simulation


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simulation

 [sim″u-la´shun]
1. the act of counterfeiting a disease; malingering.
2. the imitation of one disease by another.

sim·u·la·tion

(sim'yū-lā'shŭn), Do not confuse this word with stimulation.
1. Imitation; said of a disease or symptom that resembles another, or of the feigning of illness as in factitious illness or malingering.
2. In radiation therapy, use of a geometrically similar radiographic system or computer to plan the location of therapy ports.
[L. simulatio, fr. simulo, pp. -atus, to imitate, fr. similis, like]

simulation

[sim′yəlā′shən]
Etymology: L, simulare, to imitate
a method of representing the actions of one system by those of another, as a computer program that represents the actions of something in the real world. Simulation enables a computer to explore situations that might be too expensive, dangerous, or time-consuming in real life.

simulation

Medspeak
The controlled representation of dynamic phenomena, which is used when real world data are either unavailable or performing the actual process is undesirable. Simulations are based on observing other system functions, or by assessing a hypothetical system created from existing data.

simulation

Medtalk The controlled representation of real world phenomena, used when real world experiences are either unavailable or undesirable; simulations are based on observing other system functions, or by assessing a hypothetical system created from existing data. See Casualty simulation, Instructional simulation, Monte Carlo simulation, Pocket simulation.

sim·u·la·tion

(sim'yū-lā'shŭn)
1. Imitation; said of a disease or symptom that resembles another, or of the feigning of illness as in factitious illness or malingering.
2. radiation therapy Using a geometrically similar radiographic system or computer to plan the location of therapy ports.
3. An exercise during which a hypothetical emergency is staged; the purpose is to gauge the readiness of and provide training to medical and military personnel and others involved in response to or prevention of such acts.
[L. simulatio, fr. simulo, pp. -atus, to imitate, fr. similis, like]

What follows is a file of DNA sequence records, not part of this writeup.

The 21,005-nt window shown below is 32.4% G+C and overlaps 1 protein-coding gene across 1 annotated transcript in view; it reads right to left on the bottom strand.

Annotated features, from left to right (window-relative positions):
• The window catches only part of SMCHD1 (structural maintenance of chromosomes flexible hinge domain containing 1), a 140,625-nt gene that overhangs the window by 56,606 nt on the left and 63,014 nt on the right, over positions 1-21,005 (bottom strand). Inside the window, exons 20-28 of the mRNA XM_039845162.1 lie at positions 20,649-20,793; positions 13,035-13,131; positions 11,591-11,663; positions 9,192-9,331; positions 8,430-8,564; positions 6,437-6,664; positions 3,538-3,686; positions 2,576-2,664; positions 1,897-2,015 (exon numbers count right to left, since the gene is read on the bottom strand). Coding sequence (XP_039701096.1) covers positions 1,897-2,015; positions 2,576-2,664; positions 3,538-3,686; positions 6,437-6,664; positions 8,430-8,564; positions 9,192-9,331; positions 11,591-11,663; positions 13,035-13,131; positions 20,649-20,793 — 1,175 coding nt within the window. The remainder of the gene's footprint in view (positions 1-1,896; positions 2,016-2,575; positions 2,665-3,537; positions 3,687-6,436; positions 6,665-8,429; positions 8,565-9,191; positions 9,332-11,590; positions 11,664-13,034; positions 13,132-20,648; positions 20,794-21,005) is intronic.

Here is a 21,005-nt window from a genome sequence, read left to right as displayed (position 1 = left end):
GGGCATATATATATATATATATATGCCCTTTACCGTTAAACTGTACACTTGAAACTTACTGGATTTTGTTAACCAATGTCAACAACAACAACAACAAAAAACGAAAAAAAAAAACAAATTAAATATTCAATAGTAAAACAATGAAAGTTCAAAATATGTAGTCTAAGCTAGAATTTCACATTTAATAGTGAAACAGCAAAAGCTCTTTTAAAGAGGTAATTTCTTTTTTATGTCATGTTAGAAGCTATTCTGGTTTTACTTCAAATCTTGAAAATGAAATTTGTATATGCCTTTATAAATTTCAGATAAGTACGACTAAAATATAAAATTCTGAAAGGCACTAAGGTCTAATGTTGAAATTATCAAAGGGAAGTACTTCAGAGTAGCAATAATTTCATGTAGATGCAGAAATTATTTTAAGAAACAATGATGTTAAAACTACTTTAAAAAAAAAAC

sim·u·la·tion

(sim'yū-lā'shŭn)
1. Imitation; said of a disease or symptom that resembles another, or of feigning of illness as in factitious illness or malingering.
2. In radiation therapy, use of a geometrically similar radiographic system or computer to plan location of therapy ports.
[L. simulatio, fr. simulo, pp. -atus, to imitate, fr. similis, like]

simulation,

n a mode of computer-assisted instruction in which a student receives basic information about a topic and then must interact with the computer to gain deeper understanding of the information and topic. It provides the student with the opportunity to gain experience at limited cost and with reduced risk.

simulation

1. imitation of a system such as an ecological or farming system by a series of mathematical formulae.
2. the act of running a model.
3. the imitation of one disease by another.

simulation model
mathematical models of dynamic processes which include combinations of mathematical and logical processes. They are generally used to compare several solutions to a problem.
References in periodicals archive ?
Moreover, much of the operational knowledge acquired in a simulation centering on one professional community (e.
Unveiling Injection Molding Plastification simulation module used to optimize screw designs for injection molding.
In all of these visualizations, the engineer or analyst can hide surfaces in the 3D model to see the points of interest of the simulation.
They had to do lots of very clever things in order to be able to carry out this big a simulation, even with the very powerful computer resources they have at their disposal.
While future capabilities for simulation technology primarily address the needs for law enforcement training, two other applications also may prove useful.
The Croatian Armed Forces simulation program was envisioned to assist primarily in training commanders and staffs at battalion and brigade level and to support institutional, general staff and Ministry of Defense training and planning requirements.
The participants were given verbal instructions as to the purpose of the simulation and the operation of the computer.
Model simulations enable people to 'see' the impact of a change in policy or strategy--and then use that information to drive decision-making," says Joanne Egner, managing director of isee systems.
Amellal estimates the accuracy of simulation at 90% to 95%.
Two companies pushing integrated simulation are Tecnomatix (Nashua, NH) and Delmia.
These case histories detail how computer simulation identified and resolved problems, whether actual or anticipated, and reduced overall costs in casting low carbon steel, ductile iron, aluminum and magnesium components.

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